Home » Russia-Ukraine war at a glance: what we know on day 381 of the invasion

Russia-Ukraine war at a glance: what we know on day 381 of the invasion

  • Ukraine has decided to continue fighting in Bakhmut because the battle is pinning down Russia’s best units and degrading them ahead of a planned Ukrainian spring counter-offensive, an aide to President Volodymyr Zelenskiy has said. Mykhailo Podolyak’s comments in an interview with Italy’s La Stampa newspaper were the latest signal of a shift this week by Kyiv to continue the defence of the heavily contested eastern city, site of the war’s bloodiest battle.

  • Most of Kyiv’s power supply had been restored, officials said, after Ukraine responded swiftly to the latest Russian missile and drone barrage targeting critical infrastructure on Thursday.

  • In the Kharkiv region, the governor said the energy situation was difficult. “The energy system has suffered significant damage,” Oleh Synyehubov said on Telegram. “Nevertheless, critical infrastructure has already been restored in the city, and water supply has been almost completely restored.” Public transport remained closed.

  • The underwater bombing of the Nord Stream gas pipelines last September was carried out by a team of divers operating from a 15-metre chartered yacht called the Andromeda, according to a news report. The report in Der Spiegel traces the Andromeda’s route around the Baltic from its home marina in Rostock to the German island of Rügen and then to the Danish island of Christiansø, close to the site of the 26 September blasts. Questions have been raised about whether another vessel was involved.

  • Switzerland’s government has said it will not change its longstanding policy banning the transfer of Swiss-made arms to a third country despite growing pressure to export them to Ukraine.

  • The UN nuclear watchdog’s 35-country board of governors has backed the reappointment of Argentina’s Rafael Grossi to a second four-year term as director general, diplomats said.

  • Finland’s prime minister, Sanna Marin, has visited Kyiv and met President Volodymyr Zelenskiy. They attended a church service at St Michael’s Golden Dome cathedral in memory of the well-known Ukrainian military commander Dmytro Kotsiubailo.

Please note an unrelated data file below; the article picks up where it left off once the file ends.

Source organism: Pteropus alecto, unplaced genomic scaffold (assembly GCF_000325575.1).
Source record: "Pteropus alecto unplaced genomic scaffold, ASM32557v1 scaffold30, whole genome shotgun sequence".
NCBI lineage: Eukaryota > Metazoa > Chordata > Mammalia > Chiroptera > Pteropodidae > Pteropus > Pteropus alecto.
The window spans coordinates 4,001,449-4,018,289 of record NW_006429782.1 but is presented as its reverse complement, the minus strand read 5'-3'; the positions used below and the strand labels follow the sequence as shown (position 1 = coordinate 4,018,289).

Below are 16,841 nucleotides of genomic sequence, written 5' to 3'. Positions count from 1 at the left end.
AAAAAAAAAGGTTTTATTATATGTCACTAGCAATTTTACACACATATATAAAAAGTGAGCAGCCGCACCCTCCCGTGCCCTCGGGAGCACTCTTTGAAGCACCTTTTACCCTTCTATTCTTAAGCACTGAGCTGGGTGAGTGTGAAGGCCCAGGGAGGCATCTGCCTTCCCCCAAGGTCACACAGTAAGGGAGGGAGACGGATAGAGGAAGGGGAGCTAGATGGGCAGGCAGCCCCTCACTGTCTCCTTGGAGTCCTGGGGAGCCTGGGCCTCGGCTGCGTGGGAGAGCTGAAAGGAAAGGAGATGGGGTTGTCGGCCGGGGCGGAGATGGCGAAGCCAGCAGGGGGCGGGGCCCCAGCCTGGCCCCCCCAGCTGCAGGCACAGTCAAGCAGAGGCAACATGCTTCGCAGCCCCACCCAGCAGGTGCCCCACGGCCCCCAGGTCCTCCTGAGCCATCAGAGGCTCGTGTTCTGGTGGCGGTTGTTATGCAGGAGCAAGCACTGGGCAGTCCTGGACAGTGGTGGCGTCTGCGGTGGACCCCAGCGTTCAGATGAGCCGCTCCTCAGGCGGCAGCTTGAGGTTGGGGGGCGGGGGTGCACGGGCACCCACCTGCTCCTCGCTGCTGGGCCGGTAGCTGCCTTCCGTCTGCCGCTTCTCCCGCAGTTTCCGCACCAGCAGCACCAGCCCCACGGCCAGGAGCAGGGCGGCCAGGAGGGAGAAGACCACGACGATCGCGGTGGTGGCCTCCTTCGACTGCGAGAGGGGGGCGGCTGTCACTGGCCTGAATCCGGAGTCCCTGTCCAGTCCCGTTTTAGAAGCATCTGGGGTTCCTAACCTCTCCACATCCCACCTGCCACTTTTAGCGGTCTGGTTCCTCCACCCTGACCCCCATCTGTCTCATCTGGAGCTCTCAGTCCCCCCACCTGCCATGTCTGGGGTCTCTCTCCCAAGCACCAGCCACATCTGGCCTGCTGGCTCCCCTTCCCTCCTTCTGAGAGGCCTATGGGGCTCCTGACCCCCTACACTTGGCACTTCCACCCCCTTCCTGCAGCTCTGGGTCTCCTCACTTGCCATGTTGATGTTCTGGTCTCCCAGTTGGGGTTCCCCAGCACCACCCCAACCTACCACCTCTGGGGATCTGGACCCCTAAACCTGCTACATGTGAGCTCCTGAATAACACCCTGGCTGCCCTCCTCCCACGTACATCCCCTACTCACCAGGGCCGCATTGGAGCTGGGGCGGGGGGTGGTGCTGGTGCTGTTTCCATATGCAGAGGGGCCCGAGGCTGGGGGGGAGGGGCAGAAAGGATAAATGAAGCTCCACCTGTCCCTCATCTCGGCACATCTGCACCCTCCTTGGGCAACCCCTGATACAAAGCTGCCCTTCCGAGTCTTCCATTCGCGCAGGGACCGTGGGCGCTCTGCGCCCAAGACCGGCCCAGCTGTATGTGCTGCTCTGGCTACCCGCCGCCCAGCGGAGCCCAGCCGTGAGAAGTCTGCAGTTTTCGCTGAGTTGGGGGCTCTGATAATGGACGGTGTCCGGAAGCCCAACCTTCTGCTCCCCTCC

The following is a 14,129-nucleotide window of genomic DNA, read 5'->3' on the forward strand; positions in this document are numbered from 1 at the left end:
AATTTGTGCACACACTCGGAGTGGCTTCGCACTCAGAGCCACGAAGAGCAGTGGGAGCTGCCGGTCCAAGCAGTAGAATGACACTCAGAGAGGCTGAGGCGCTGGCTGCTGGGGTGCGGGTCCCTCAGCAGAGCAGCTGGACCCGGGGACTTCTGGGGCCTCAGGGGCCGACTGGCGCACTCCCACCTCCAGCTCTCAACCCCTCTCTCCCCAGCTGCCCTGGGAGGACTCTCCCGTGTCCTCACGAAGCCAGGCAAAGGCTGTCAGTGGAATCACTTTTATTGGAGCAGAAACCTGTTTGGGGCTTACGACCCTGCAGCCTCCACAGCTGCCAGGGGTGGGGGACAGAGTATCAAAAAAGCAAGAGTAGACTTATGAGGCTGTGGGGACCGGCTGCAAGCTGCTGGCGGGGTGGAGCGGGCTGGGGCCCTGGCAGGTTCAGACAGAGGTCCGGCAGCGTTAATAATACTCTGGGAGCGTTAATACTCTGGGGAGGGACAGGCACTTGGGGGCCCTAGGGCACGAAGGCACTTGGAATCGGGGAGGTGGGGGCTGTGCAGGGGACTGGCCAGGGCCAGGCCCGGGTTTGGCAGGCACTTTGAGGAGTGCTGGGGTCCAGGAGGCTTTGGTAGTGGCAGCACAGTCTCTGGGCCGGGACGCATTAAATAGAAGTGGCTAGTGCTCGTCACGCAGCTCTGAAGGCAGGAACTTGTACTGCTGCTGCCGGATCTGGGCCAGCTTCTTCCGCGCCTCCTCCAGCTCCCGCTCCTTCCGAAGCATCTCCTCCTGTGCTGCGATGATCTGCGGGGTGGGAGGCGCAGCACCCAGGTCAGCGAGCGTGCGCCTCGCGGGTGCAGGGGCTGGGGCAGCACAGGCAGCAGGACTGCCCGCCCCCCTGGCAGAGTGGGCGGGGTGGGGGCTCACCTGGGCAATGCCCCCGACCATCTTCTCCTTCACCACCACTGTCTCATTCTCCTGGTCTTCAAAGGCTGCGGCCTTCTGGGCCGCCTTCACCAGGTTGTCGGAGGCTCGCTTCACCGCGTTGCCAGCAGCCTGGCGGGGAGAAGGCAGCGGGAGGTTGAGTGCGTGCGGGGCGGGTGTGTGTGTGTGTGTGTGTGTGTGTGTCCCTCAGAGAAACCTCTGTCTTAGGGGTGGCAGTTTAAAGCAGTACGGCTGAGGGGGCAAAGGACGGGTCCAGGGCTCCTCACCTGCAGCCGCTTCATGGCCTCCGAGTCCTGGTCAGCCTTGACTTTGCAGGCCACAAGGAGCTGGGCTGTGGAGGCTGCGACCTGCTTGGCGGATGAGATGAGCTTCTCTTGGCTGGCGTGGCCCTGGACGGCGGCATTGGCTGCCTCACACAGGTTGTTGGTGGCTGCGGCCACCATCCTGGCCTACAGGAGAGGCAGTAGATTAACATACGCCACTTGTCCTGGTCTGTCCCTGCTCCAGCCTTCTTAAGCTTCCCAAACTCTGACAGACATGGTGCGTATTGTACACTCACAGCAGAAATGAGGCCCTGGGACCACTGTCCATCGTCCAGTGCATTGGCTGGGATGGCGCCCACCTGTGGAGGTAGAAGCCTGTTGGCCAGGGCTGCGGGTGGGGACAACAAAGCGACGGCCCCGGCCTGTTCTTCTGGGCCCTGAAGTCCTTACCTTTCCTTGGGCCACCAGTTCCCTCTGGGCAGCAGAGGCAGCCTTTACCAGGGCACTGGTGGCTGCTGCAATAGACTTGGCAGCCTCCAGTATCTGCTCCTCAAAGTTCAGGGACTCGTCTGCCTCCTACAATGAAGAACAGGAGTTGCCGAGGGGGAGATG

• Thousands of people gathered in Kyiv to attend Kotsiubailo’s funeral. Kotsiubailo, nicknamed Da Vinci and hailed as a national hero and symbol of resistance, was killed near Bakhmut on Tuesday, aged 27.

  • The British prime minister has said the war in Ukraine will end at the negotiating table. Rishi Sunak said he would support Volodymyr Zelenskiy to be in the “best possible place to have those talks” and recommitted to providing additional support to Ukraine to ensure it has a battlefield advantage. Sunak’s comments marked a clear divide with his predecessor, Boris Johnson, in his stance on how the war against Russia will end.

  • Ukrainian officials have ordered a historically Russian-aligned wing of the Ukrainian Orthodox church to leave a monastery complex in Kyiv where it is based, the latest move against a denomination regarded with deep suspicion by the government.

  • The head of Russia’s Wagner mercenary group has thanked Moscow for a “heroic” increase in ammunition production but said he was still worried about shortages for his fighters and the Russian army as a whole. Yevgeny Prigozhin also said on Friday that Wagner had opened recruitment centres in 42 Russian cities.

  • The Kremlin said it saw risks of possible “provocations” in South Ossetia and Abkhazia, two Russian-backed breakaway regions of Georgia, after days of protests in Georgia over a “foreign agents” bill. The Kremlin spokesperson, Dmitry Peskov, said Moscow was watching the situation “with concern”. The Kremlin regime sometimes issues false warnings about “provocations” for its own propaganda purposes.

  • The war in Ukraine is driven by the interests of several “empires” and not just the “Russian empire”, Pope Francis has said in an interview. Speaking to Swiss television RSI, the pontiff described how he had offered to go to Moscow to negotiate peace but had been rebuffed.

  • The newly installed president of Cyprus, Nikos Christodoulides, denounced Russia’s invasion of Ukraine, barely 10 days after he assumed power. In his first interview with a foreign TV channel, Christodoulides told Greece’s state broadcaster, ERT, that opposing Moscow’s self-styled “special military operation” put the island on the “right side of history”.

  • The International Fencing Federation has decided to allow Russian and Belarusian athletes to compete in Olympic qualifying events, sparking outrage in Ukraine. Fencing became the first Olympic sport to reopen events to the aggressor and its ally, one year after their exclusion due to the war in Ukraine.